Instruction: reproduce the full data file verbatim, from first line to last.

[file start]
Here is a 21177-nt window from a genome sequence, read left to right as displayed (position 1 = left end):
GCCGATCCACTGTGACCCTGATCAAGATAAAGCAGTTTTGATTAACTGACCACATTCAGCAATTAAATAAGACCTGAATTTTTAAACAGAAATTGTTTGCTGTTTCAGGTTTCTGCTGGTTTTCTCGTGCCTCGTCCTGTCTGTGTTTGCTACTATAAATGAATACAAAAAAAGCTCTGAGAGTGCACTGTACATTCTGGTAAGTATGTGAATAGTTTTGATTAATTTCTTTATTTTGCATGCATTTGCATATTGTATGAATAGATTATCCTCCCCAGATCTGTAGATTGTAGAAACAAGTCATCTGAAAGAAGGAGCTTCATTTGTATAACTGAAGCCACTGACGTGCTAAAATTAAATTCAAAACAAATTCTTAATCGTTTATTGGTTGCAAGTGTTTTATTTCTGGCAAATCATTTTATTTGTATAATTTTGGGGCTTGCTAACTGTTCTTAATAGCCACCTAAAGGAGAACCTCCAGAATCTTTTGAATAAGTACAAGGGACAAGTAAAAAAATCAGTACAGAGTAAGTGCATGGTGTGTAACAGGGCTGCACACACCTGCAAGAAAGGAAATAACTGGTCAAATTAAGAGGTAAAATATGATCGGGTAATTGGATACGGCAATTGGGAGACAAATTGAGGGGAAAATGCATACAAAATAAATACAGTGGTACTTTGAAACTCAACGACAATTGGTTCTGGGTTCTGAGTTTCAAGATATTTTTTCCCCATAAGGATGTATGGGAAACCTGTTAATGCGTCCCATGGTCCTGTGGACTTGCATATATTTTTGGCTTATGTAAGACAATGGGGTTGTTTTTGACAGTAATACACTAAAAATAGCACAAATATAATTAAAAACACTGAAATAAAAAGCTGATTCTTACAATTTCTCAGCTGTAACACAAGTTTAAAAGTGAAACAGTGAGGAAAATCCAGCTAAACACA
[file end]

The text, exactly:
Here is a 21177-nt window from a genome sequence, read left to right as displayed (position 1 = left end):
GCCGATCCACTGTGACCCTGATCAAGATAAAGCAGTTTTGATTAACTGACCACATTCAGCAATTAAATAAGACCTGAATTTTTAAACAGAAATTGTTTGCTGTTTCAGGTTTCTGCTGGTTTTCTCGTGCCTCGTCCTGTCTGTGTTTGCTACTATAAATGAATACAAAAAAAGCTCTGAGAGTGCACTGTACATTCTGGTAAGTATGTGAATAGTTTTGATTAATTTCTTTATTTTGCATGCATTTGCATATTGTATGAATAGATTATCCTCCCCAGATCTGTAGATTGTAGAAACAAGTCATCTGAAAGAAGGAGCTTCATTTGTATAACTGAAGCCACTGACGTGCTAAAATTAAATTCAAAACAAATTCTTAATCGTTTATTGGTTGCAAGTGTTTTATTTCTGGCAAATCATTTTATTTGTATAATTTTGGGGCTTGCTAACTGTTCTTAATAGCCACCTAAAGGAGAACCTCCAGAATCTTTTGAATAAGTACAAGGGACAAGTAAAAAAATCAGTACAGAGTAAGTGCATGGTGTGTAACAGGGCTGCACACACCTGCAAGAAAGGAAATAACTGGTCAAATTAAGAGGTAAAATATGATCGGGTAATTGGATACGGCAATTGGGAGACAAATTGAGGGGAAAATGCATACAAAATAAATACAGTGGTACTTTGAAACTCAACGACAATTGGTTCTGGGTTCTGAGTTTCAAGATATTTTTTCCCCATAAGGATGTATGGGAAACCTGTTAATGCGTCCCATGGTCCTGTGGACTTGCATATATTTTTGGCTTATGTAAGACAATGGGGTTGTTTTTGACAGTAATACACTAAAAATAGCACAAATATAATTAAAAACACTGAAATAAAAAGCTGATTCTTACAATTTCTCAGCTGTAACACAAGTTTAAAAGTGAAACAGTGAGGAAAATCCAGCTAAACACA